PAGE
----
Racial Controversies Surrounding Chelsea Might Cost the Blues
Since the arrival of Roman Abramovich at Stamford Bridge in June of 2003, things have never quite been the same for the Chelsea Football Club.
The Blues were, believe it or not, at one time viewed by vast amounts of football fans (outside of London) as somewhat of a second team. The likes of Gianfranco Zola, Gus Poyet and Tore Andre Flo captivated the nation and earned Chelsea a place in the hearts of even the most die-hard Scouser and Manchurian alike.
However, with the Russian Billionaire's takeover of the club nine years ago, things drastically changed, with the once loveable London Blues image being twisted and contorted into the "Chelski" that we are all so familiar with today.
Whether you love or hate them, Chelsea are a much better side now then they were back at the start of the century, and without doubt they have Abramovich and Jose Mourinho to thank for that.
But at what moral cost has this change come about?
This past year has without doubt been the most humiliating for English football in recent memory, with continuous allegations of racial abuse rearing their ugly heads.
Unfortunately for Chelsea fans, their team has been at the centre of almost all of the issues being raised and now it would appear as if that may come back to bite them.
It all started at the end of 2011 when Chelsea captain John Terry was accused of using racial slurs against Queens Park Rangers defender, Anton Ferdinand. Despite Terry being found innocent in the legal courts, the FA decided to punish the former England star, banning him for four matches and fining him £220,000.
This should have been the end of it, if it weren't for fellow England and Chelsea left-back Ashley Cole butting his nose in over Twitter. In polite terms, Cole made it more than apparent that the FA's choice to fine Terry was not something that he wholeheartedly agreed with. This would later see Cole also being fined by the FA, this time to the tune of £90,000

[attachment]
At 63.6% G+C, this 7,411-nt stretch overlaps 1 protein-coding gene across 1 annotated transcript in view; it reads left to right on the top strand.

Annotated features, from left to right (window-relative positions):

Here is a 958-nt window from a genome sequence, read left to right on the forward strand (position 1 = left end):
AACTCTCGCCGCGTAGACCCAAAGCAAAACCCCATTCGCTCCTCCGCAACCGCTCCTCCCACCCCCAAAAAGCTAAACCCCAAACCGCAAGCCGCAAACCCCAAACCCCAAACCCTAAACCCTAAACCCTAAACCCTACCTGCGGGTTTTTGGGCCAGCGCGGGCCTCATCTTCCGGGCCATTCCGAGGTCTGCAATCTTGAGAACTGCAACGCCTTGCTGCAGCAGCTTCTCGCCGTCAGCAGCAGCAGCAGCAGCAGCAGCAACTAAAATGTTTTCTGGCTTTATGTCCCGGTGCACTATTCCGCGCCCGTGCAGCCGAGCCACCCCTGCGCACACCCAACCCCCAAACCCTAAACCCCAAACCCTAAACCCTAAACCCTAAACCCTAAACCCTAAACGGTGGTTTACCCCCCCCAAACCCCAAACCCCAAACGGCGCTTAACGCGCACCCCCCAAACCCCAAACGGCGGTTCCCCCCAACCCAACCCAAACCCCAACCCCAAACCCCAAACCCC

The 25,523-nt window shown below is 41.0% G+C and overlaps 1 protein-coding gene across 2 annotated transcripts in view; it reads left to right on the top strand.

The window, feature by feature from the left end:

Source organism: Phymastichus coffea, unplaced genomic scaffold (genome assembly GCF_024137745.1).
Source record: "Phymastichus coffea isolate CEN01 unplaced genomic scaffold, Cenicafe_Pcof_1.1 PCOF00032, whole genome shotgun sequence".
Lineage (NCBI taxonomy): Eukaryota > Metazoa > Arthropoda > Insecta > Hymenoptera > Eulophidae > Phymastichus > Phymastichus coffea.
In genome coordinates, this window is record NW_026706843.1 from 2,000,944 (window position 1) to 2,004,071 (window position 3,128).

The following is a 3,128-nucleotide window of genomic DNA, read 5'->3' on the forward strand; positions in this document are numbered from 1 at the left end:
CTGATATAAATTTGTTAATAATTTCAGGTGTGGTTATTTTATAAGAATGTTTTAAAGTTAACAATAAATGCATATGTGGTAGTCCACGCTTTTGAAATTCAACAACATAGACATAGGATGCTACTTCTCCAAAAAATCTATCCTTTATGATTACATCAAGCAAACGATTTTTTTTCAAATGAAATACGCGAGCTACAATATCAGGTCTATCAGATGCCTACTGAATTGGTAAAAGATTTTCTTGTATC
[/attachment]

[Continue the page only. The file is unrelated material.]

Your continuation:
Cole's tweet only served to re-open the seemingly closed can of worms regarding racism in the game, splitting a lot of opinion about the FA's actions.
Most players took a completely different view to Cole, slating the FA for not being harsh enough on Terry. This new turmoil would lead to the boycotting of the "Kick Racism out of Football" campaign t-shirts that were intended to be worn in warm-ups prior to a match.
Yet somehow, even then the Chelsea racism saga did not just not come to a conclusion as many would have probably expected (and hoped for).
In a match which pretty much epitomized the recent string of absurdities in the English game, Manchester United travelled to Stamford Bride in a fixture that should have had us on the edge of our seats in awe of two masterful sides playing world class football.
In fairness, the game itself didn't disappoint in terms of the level of quality exhibited, but it was the aftermath that would once again strike a blow against the reputation of the not-so-beautiful game in this country.
Things weren't helped when both Branislav Ivanovic and Fernando Torres were sent off within five minutes of each other for the Blues. Whenever players see red against Manchester United, it has sadly become the norm to start ringing out the accusations of "match-fixing" and "referee bribing." In reality, the decisions made by Mark Clattenburg on the day were his own, and no amount of hearsay can prove otherwise.